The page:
people in charge of these state policies and where did they come from? Look
at the people not necessarily in charge of particular local movements 10
years ago, but their deputies, the people around them, the people that
learned how to do politics in those campaigns. I venture to say that many of
those people are in the party now working as operatives. They are still
Evangelical Christians, but are now more broadly conservative in the kinds
of things that they're doing.
Going into the 2004 election there are several
important issues, but one overarching way to understand the difference
between the national and local and state issues. The national issues are
what originally mobilize people, but they can do a lot more and have a lot
more effect on lower level politics.
That said, the gay marriage issue is a very important
issue.I was hearing talk about gay marriage very early this year, long
before the Canadian law had passed. I was hearing lot of ‘definition of
family is the next big issue.’ Other activists I’ve spoken with in the last
few weeks are very much concentrated on that.
Clearly this issue hits close to home for many
Evangelicals. It's not a civil rights issue in their mind. It's a definition
of what society should be like and what the family unit within that society
should look like.
Support for Israel is certainly on the screen, but it's
not as mobilizing for rank and file Evangelicals in the states. It is more
an issue among the leadership.
On judicial nominations, not just in the Supreme Court,
but also at the state level, there have been moves by conservatives in
general, but religious conservatives in particular, to influence who the
And, finally, I'm hearing a lot about economics.
Many—at least the leaders within the activist core of those
conservatives—are very concerned about economic issues and are very, very
libertarian in their approach, anti-tax.
The bottom line is how to find religious conservatives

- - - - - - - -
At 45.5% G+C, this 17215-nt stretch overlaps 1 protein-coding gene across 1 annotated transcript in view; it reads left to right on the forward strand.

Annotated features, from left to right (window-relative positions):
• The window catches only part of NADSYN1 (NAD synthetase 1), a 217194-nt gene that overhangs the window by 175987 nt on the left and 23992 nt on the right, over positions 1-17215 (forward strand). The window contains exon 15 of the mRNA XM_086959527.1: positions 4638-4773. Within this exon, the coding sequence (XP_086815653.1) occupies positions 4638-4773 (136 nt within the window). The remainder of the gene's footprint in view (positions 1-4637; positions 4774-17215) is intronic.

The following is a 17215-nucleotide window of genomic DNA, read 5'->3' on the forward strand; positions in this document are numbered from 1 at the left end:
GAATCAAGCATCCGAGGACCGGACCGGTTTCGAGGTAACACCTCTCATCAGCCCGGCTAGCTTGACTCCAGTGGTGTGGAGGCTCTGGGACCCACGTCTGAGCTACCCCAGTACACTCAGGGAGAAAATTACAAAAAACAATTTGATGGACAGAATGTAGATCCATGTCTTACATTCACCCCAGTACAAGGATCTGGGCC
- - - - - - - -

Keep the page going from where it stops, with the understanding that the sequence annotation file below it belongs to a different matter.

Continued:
to interview in order to do stories about them. First, as I talked about
earlier, one needs to follow the people. What kinds of relationships exist
within the movement, and in the party particularly, that show what direction
politics in that city or state are going? This can be frustrating for both
academics and journalists because its sometime hard to tell where the center
of a network is
One of the interesting groups to look at in a lot of
states—not every state—are the Republican Assemblies. These are a small kind
of splinter group of the Republican Party. They're still Republicans, but
want to hold the party to a much more conservative view of the world. Most
participants are very politically savvy religious conservatives. They can be
some real interesting stories.
Something else to watch is debate over the party
platform. Religious conservatives are always active in platform debates. If
it doesn't matter if they know a state is going to pass a more strict
abortion law. They really feel that these kinds of symbols are important to
the way we do politics. [In some ways this stress on symbolic victories has
to do with being a newer political actor. Today, however, they are much more
concerned about actual results. But some of that may have to do with
religious content, because they firmly believe in the instructive ability of
law and of society and symbolic victories can precede substantive changes.]
Another really interesting story is the role of women
volunteers. A lot of the religious conservative volunteers are stay-at-home
moms for whom political activity is an outlet for their intelligence and
administrative gifts, all these kinds of things. That's how many of the
women in more conservative denominations express their own identity and
their own individual opinions.